Claude Lelouch is one of the signatories.
17 June 2020 14h26
Updated at 15.05
Giants of digital: film-makers ask for an intervention of the european Union
PARIS — Thirteen filmmakers europeans, from Almodovar to Lelouch, addressed Wednesday a letter to Thierry Breton, the internal market commissioner, asking to meet with him to “join forces” in order to impose a regulation to the giants digital non-european, mainly american, but also chinese.
“Requirement of the regulations, assent to the height of the stakes, the balance of diplomatic power, you have a glimpse of it, they write, that you were ready to assume these steps are vital so that the people can continue to tell, to themselves and to other nations: the original stories, the unexpected, the dramatic, special prototypes off the beaten track and away from the forked yoke of the big data platforms”, reminiscent of the filmmakers.
The letter is signed by Pedro Almodovar, Cristina Comencini, Luc Dardenne, Costa Gavras, Hugo Gelin, Jeanne Herry, Pierre Jolivet, Kamen Kalev, Claude Lelouch, Radu Mihaileanu, Cristian Mungiu, Olivier Nakache and Eric Toledano.
While expressing their “appreciation” of the message of “force” that the commissioner “has addressed to the chief executive officer of Facebook”, they ask Thierry Breton of the meet “in order to invent together innovative solutions, bold and practical”.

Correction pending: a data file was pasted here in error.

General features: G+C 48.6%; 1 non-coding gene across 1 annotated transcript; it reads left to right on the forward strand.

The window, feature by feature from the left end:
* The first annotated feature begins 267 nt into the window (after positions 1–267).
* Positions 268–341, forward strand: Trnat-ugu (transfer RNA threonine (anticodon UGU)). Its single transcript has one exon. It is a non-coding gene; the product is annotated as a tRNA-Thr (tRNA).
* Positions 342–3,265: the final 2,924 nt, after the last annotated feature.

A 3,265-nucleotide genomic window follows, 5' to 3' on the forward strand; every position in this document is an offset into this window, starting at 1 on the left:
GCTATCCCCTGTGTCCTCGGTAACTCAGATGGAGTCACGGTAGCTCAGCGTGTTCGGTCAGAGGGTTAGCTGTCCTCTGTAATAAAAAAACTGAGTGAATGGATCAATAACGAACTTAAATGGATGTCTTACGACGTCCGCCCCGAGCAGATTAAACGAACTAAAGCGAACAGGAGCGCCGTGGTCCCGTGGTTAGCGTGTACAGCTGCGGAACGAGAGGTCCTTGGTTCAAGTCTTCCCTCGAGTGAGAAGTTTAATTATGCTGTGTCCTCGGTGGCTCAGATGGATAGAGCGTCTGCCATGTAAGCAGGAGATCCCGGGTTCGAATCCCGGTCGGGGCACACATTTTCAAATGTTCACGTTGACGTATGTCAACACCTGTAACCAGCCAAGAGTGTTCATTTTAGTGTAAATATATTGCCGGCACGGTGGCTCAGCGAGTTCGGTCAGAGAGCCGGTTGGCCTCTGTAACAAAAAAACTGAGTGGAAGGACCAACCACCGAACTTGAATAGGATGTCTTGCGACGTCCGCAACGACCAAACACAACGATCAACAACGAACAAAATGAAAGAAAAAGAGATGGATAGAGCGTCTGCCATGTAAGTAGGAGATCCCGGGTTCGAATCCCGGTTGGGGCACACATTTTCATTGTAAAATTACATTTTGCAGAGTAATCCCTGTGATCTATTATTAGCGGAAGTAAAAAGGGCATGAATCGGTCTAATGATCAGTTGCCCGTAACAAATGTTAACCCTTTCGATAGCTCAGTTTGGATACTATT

“We believe more in the union of forces so that the vertical, was she virtuous”, note they.
“America was well understood by these cultural issues and industrial by imposing its cinema through the Marshall plan (…) today, its industrial are called GAFAN [Google, Apple, Facebook, Amazon and Netflix] and they are a thousand times more powerful. And the containment has allowed them to accumulate wealth”, argue the filmmakers.
“The peoples of europe (…) have understood also that by evading tax, GAFAN contributed so little to financing of hospitals, education and all the vital mechanisms of the european democracies.
“Abandon this fight, highlighted by the filmmakers, is to open the way for the Big Brothers, is to accept that insidiously our european culture will disappear in a distraction permanent, reducing permanently the citizens into consumers. The champions of digital, whether they are chinese or american, will then be able to (…) place in the other areas because they will have colonised the minds of europe.”
In 1990, remind the filmmakers, the EU had raised the issue of the cultural exception, since adopted by 183 countries.
Brussels launched on June 2, a wide consultation to revise the rules to better regulate Facebook, Google, and other giants of the tech.
The Commission intends to unveil a new legislation by the end of the year (known as the Digital Services Act). Mark Zuckerberg of Facebook and Sundar Pichai of Google, spoke with senior government officials to try to defend their cause.